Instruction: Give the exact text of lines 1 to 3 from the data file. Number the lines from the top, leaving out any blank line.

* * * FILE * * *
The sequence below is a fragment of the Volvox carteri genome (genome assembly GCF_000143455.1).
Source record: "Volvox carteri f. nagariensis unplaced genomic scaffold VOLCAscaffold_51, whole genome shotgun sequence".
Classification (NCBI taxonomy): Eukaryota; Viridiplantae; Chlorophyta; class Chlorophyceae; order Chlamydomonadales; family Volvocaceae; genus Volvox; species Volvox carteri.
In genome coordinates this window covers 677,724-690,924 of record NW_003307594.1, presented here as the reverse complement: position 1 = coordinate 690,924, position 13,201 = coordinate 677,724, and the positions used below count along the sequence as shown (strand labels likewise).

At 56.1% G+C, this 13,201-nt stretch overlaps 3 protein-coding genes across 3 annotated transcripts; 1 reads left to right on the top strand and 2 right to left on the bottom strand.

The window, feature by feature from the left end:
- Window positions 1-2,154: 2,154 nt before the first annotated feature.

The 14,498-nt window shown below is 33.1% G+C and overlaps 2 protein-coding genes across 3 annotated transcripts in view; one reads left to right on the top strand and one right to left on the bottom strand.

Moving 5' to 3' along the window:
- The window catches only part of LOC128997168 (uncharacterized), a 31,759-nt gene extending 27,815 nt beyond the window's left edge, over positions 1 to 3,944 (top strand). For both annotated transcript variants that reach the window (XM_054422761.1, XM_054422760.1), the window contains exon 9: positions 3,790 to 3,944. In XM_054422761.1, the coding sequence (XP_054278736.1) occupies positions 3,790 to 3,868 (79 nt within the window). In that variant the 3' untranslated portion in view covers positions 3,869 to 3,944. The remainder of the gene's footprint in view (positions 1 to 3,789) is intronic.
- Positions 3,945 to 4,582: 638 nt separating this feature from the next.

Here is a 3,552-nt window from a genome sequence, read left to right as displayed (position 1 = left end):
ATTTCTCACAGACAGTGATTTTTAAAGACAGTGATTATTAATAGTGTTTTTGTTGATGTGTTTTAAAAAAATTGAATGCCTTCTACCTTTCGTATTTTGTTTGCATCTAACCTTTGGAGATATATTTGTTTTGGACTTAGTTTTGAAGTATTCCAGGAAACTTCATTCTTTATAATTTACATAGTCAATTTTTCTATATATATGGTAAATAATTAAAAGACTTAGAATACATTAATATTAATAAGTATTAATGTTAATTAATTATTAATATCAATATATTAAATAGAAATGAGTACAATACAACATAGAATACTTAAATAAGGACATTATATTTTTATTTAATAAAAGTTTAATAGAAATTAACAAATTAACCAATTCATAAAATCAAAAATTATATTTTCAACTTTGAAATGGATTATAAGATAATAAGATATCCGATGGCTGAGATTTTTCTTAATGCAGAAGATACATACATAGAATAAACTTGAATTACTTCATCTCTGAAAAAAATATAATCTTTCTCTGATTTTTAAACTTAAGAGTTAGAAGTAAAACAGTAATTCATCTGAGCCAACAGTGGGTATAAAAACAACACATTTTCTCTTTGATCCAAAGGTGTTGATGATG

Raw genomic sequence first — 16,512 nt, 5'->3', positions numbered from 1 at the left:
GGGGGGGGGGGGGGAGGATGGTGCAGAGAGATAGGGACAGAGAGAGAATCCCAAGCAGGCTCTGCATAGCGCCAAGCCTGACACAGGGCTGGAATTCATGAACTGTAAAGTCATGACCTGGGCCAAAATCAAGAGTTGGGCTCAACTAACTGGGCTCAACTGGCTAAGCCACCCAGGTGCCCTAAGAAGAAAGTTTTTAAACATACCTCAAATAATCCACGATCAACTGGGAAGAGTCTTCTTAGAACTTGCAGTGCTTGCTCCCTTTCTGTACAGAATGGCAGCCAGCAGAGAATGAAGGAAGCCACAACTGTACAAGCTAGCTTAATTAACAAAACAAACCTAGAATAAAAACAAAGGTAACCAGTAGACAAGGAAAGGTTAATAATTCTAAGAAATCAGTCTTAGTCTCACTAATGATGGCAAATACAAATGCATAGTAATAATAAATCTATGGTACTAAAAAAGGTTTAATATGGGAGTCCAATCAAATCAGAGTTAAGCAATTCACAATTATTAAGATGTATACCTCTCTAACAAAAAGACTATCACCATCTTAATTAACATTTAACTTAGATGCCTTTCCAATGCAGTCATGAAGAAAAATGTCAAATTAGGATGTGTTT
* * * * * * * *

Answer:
The sequence below is a fragment of the Volvox carteri genome (genome assembly GCF_000143455.1).
Source record: "Volvox carteri f. nagariensis unplaced genomic scaffold VOLCAscaffold_51, whole genome shotgun sequence".
Classification (NCBI taxonomy): Eukaryota; Viridiplantae; Chlorophyta; class Chlorophyceae; order Chlamydomonadales; family Volvocaceae; genus Volvox; species Volvox carteri.